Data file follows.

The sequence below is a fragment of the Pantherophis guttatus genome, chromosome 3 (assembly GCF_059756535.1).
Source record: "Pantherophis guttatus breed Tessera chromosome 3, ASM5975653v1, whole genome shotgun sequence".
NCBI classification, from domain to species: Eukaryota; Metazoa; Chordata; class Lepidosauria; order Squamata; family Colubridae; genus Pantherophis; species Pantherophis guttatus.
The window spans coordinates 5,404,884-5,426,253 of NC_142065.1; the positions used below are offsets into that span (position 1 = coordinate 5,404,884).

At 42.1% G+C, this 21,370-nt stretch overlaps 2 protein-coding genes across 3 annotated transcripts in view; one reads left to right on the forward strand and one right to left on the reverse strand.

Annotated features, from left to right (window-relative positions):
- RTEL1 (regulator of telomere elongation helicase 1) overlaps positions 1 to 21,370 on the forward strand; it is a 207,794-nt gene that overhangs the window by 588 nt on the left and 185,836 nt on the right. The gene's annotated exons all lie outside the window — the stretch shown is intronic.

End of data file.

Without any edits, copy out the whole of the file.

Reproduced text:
The sequence below is a fragment of the Pantherophis guttatus genome, chromosome 3 (assembly GCF_059756535.1).
Source record: "Pantherophis guttatus breed Tessera chromosome 3, ASM5975653v1, whole genome shotgun sequence".
NCBI classification, from domain to species: Eukaryota; Metazoa; Chordata; class Lepidosauria; order Squamata; family Colubridae; genus Pantherophis; species Pantherophis guttatus.
The window spans coordinates 5,404,884-5,426,253 of NC_142065.1; the positions used below are offsets into that span (position 1 = coordinate 5,404,884).

At 42.1% G+C, this 21,370-nt stretch overlaps 2 protein-coding genes across 3 annotated transcripts in view; one reads left to right on the forward strand and one right to left on the reverse strand.

Annotated features, from left to right (window-relative positions):
- RTEL1 (regulator of telomere elongation helicase 1) overlaps positions 1 to 21,370 on the forward strand; it is a 207,794-nt gene that overhangs the window by 588 nt on the left and 185,836 nt on the right. The gene's annotated exons all lie outside the window — the stretch shown is intronic.